English:Jack the Ripper is an alias given to an unidentified serial killer, though through recent DNA testing is speculated to be a Polish immigrant named Aaron Kośmiński, who was active in the largely impoverished Whitechapel area and adjacent districts of London, England in the late 19th century. The name is taken from a letter sent to the Central News Agency by someone claiming to be the murderer.
Français :Jack l'éventreur est un surnom donné à un tueur en sérié non identifié et qui agissait dans le quartier de Whitechapel et autres districts adjacents de Londres, à la fin du 19ème siècle en Grande-Bretagne. Ce nom est tiré d'une lettre envoyée à la Central News Agency (Agence centrale de presse) par quelqu'un se proclamant être le meurtrier.
Elizabeth Stride (maiden name Elizabeth Gustafsdotter, nicknamed "Long Liz"), born in Sweden on November 27, 1843, and killed on Sunday, September 30, 1888. Stride's body was discovered close to 01:00 in the early morning, lying on the ground in Dutfield's Yard, off Berner Street (since renamed Henriques Street) in Whitechapel.
Mary Jane Kelly (called herself "Marie Jeanette Kelly" after a trip to Paris, nicknamed "Ginger"), reportedly born in either the city of Limerick or County Limerick, Munster, Ireland ca. 1863 and killed on Friday, November 9, 1888. Kelly's gruesomely mutilated body was discovered shortly after 10:45 am lying on the bed in the single room where she lived at 13 Miller's Court, off Dorset Street, Spitalfields.
Mary Jane Kelly, thought to be the fifth and final victim of the murderer known as Jack the Ripper; this photo was taken at the crime scene, her home in Millers Court, near Commercial St. in East London
Mary Jane Kelly
Catherine Eddowes (used the aliases "Kate Conway" and "Mary Ann Kelly", from the surnames of her two common-law husbands Thomas Conway and John Kelly), born on April 14, 1842, and killed on Sunday, September 30, 1888, on the same day as the previous victim, Elizabeth Stride. Ripperologists refer to this circumstance as the "double event". Her body was found in Mitre Square, in the City of London.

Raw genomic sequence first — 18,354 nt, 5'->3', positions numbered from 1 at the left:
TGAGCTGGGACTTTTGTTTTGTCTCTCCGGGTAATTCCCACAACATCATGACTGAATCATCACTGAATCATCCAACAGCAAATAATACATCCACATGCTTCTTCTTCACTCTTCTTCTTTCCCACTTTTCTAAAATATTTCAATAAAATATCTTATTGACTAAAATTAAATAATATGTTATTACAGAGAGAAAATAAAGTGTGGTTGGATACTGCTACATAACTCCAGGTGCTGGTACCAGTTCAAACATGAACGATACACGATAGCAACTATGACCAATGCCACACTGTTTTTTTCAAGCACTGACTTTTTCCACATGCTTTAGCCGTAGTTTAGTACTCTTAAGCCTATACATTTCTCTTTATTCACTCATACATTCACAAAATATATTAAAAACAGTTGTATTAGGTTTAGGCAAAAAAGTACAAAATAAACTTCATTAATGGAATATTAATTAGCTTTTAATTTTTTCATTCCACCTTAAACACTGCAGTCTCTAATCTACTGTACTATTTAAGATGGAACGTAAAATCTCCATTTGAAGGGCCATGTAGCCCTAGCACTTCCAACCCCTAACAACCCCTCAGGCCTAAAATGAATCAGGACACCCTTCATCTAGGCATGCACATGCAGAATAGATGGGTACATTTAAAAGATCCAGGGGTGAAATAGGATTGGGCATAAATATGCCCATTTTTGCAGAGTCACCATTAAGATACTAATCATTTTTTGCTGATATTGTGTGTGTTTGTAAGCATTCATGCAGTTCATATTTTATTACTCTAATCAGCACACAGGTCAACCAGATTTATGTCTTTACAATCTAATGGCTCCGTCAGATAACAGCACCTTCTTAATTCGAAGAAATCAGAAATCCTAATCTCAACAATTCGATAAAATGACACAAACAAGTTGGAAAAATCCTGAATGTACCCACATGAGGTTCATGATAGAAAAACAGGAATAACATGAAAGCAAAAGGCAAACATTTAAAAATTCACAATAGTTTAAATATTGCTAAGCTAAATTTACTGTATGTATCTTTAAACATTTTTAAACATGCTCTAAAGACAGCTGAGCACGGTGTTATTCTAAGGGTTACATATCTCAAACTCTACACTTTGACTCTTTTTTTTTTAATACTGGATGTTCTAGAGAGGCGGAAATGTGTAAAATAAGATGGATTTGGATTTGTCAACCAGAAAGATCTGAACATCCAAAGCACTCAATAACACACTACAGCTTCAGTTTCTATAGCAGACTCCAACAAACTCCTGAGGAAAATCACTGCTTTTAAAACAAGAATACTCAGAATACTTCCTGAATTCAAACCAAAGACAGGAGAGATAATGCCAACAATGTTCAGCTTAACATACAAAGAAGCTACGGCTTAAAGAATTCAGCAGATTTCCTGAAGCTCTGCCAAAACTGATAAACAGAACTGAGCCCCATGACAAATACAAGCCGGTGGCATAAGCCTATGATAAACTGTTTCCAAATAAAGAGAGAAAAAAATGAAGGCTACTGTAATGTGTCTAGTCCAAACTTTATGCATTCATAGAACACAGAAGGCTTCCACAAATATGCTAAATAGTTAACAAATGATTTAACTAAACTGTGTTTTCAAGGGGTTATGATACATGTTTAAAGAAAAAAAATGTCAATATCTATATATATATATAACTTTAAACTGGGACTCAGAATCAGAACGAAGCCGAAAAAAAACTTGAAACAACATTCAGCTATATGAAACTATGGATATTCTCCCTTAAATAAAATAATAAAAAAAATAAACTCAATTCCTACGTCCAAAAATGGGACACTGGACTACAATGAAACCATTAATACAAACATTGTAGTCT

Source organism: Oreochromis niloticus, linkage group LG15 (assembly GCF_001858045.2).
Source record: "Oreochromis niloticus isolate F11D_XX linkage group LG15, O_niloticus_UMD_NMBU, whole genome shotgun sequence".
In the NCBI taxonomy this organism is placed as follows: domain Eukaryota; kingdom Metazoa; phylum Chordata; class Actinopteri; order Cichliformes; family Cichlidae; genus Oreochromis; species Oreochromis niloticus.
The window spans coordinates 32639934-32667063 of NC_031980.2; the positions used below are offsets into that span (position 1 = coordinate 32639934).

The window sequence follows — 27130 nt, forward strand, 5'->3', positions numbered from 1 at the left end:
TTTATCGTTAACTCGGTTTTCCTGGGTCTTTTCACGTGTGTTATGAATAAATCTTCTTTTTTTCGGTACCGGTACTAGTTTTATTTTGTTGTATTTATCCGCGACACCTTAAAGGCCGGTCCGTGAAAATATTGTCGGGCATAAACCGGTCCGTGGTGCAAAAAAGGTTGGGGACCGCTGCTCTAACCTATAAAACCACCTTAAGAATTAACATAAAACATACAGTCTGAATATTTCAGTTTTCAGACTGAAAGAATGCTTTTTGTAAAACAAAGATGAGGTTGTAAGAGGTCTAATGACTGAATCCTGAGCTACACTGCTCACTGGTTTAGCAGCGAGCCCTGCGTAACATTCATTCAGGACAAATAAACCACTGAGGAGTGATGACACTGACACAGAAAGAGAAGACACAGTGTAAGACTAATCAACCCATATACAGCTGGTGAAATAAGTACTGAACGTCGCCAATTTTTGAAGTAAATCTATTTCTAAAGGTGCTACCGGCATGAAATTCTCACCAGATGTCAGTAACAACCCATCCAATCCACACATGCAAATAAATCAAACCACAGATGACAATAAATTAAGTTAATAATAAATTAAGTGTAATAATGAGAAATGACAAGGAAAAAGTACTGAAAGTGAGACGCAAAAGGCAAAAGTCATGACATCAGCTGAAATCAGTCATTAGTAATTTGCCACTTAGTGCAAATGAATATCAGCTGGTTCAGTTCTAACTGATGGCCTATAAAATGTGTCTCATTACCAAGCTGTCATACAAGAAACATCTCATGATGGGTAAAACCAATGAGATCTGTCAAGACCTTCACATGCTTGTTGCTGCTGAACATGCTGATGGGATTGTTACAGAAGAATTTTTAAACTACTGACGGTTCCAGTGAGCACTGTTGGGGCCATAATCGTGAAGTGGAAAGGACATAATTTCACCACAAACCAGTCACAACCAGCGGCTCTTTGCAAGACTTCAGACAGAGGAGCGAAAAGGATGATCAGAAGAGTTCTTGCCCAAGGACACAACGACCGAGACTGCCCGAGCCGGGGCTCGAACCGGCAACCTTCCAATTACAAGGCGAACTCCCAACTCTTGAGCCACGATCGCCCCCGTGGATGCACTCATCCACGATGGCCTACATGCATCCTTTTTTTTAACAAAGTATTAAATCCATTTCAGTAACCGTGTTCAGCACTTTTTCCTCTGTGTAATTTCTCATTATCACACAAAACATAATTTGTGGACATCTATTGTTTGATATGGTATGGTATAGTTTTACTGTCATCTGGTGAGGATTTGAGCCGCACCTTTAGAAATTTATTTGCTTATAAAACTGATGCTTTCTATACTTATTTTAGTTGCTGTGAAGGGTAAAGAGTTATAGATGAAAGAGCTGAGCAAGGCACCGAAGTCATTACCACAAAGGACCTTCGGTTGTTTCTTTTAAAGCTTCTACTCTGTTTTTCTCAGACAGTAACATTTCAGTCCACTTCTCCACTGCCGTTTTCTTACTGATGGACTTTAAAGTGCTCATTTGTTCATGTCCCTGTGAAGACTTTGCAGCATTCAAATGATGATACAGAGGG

Photograph taken in 1888
Annie Chapman (maiden name Eliza Ann Smith, nicknamed "Dark Annie"), born in September 1841 and killed on Saturday, September 8, 1888. Chapman's body was discovered about 6:00 in the morning lying on the ground near a doorway in the back yard of 29 Hanbury Street, Spitalfields.
Mary Ann Nichols (maiden name Mary Ann Walker, nicknamed "Polly"), born on August 26, 1845, and killed on Friday, August 31, 1888. Nichols' body was discovered at about 3:40 in the early morning on the ground in front of a gated stable entrance in Buck's Row (since renamed Durward Street), a back street in Whitechapel two hundred yards from the London Hospital.
Photo of the body Polly Nichols - victim of Jack the Ripper
Murder sites - Osborn Street (Emma Elizabeth Smith), George Yard (Martha Tabram), Durward Street (Mary Ann Nichols), Hanbury Street (Annie Chapman), Berner Street (Elizabeth Stride), Mitre Square (Catherine Eddowes), Dorset Street (Mary Jane Kelly).
Frederick George Abberline (January 8, 1843 Blandford Forum, Dorset – December 10, 1929) was an inspector for the London Metropolitan Police and was a prominent police figure in the investigation into the Jack the Ripper murders.
Sir Melville Leslie Macnaghten CBE, CB (June 16, 1853 - May 12, 1921) was Assistant Commissioner (Crime) of the London Metropolitan Force from 1903-1913. He is known for a major report in 1894 on the Jack the Ripper case, naming three possible Jack the Ripper suspects.
Donald Sutherland Swanson
PC William Smith, 452H, came on duty at 10:00 p.m., Saturday, 29 September, 1888. His patrol took him 25-30 minutes. At c.12:35 a.m., Sunday, 30 September, he passed through Berner Street, noticing Stride with a man standing near Dutfield's Yard. Having gone round his beat, PC Smith was again at the corner of Commercial Road and Berner Street at 1:00 a.m.; he noticed a crowd had gathered outside of Dutfield's Yard.
Inspector Edmund Reid
Inspector Walter Andrews
Chief Constable Adolphus Frederick Williamson
George Lusk who received the "From Hell" letter, one of numerous letters claiming to be from the 1888 Whitechapel murderer, dubbed Jack the Ripper by the press.